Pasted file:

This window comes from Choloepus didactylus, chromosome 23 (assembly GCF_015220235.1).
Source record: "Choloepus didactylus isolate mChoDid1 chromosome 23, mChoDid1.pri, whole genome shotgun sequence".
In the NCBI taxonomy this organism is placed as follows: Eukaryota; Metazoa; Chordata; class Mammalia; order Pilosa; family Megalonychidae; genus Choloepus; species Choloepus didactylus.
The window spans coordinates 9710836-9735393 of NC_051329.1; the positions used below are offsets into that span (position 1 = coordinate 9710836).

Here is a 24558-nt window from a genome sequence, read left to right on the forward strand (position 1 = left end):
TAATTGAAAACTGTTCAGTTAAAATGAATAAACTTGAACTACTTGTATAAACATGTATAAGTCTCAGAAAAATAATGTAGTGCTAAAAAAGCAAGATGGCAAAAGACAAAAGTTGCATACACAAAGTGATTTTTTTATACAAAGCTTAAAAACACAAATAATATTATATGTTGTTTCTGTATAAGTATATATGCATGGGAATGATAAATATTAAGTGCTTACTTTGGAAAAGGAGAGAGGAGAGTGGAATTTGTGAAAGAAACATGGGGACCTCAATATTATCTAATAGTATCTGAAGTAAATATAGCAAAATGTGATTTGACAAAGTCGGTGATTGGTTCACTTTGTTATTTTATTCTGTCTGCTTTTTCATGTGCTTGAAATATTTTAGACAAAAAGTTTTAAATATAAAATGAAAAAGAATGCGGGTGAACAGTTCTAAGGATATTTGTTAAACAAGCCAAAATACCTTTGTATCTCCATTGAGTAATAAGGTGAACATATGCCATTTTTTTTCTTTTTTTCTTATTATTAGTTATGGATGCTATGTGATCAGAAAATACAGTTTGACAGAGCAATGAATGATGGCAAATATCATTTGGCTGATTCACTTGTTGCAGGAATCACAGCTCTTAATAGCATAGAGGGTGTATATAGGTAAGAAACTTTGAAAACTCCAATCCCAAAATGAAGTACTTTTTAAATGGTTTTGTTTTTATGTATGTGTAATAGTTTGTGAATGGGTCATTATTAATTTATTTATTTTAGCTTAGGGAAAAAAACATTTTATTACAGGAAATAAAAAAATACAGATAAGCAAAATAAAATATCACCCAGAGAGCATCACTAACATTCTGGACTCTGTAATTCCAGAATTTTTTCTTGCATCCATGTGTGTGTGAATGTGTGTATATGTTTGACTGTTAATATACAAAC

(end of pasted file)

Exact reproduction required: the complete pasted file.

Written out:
This window comes from Choloepus didactylus, chromosome 23 (assembly GCF_015220235.1).
Source record: "Choloepus didactylus isolate mChoDid1 chromosome 23, mChoDid1.pri, whole genome shotgun sequence".
In the NCBI taxonomy this organism is placed as follows: Eukaryota; Metazoa; Chordata; class Mammalia; order Pilosa; family Megalonychidae; genus Choloepus; species Choloepus didactylus.
The window spans coordinates 9710836-9735393 of NC_051329.1; the positions used below are offsets into that span (position 1 = coordinate 9710836).

Here is a 24558-nt window from a genome sequence, read left to right on the forward strand (position 1 = left end):
TAATTGAAAACTGTTCAGTTAAAATGAATAAACTTGAACTACTTGTATAAACATGTATAAGTCTCAGAAAAATAATGTAGTGCTAAAAAAGCAAGATGGCAAAAGACAAAAGTTGCATACACAAAGTGATTTTTTTATACAAAGCTTAAAAACACAAATAATATTATATGTTGTTTCTGTATAAGTATATATGCATGGGAATGATAAATATTAAGTGCTTACTTTGGAAAAGGAGAGAGGAGAGTGGAATTTGTGAAAGAAACATGGGGACCTCAATATTATCTAATAGTATCTGAAGTAAATATAGCAAAATGTGATTTGACAAAGTCGGTGATTGGTTCACTTTGTTATTTTATTCTGTCTGCTTTTTCATGTGCTTGAAATATTTTAGACAAAAAGTTTTAAATATAAAATGAAAAAGAATGCGGGTGAACAGTTCTAAGGATATTTGTTAAACAAGCCAAAATACCTTTGTATCTCCATTGAGTAATAAGGTGAACATATGCCATTTTTTTTCTTTTTTTCTTATTATTAGTTATGGATGCTATGTGATCAGAAAATACAGTTTGACAGAGCAATGAATGATGGCAAATATCATTTGGCTGATTCACTTGTTGCAGGAATCACAGCTCTTAATAGCATAGAGGGTGTATATAGGTAAGAAACTTTGAAAACTCCAATCCCAAAATGAAGTACTTTTTAAATGGTTTTGTTTTTATGTATGTGTAATAGTTTGTGAATGGGTCATTATTAATTTATTTATTTTAGCTTAGGGAAAAAAACATTTTATTACAGGAAATAAAAAAATACAGATAAGCAAAATAAAATATCACCCAGAGAGCATCACTAACATTCTGGACTCTGTAATTCCAGAATTTTTTCTTGCATCCATGTGTGTGTGAATGTGTGTATATGTTTGACTGTTAATATACAAAC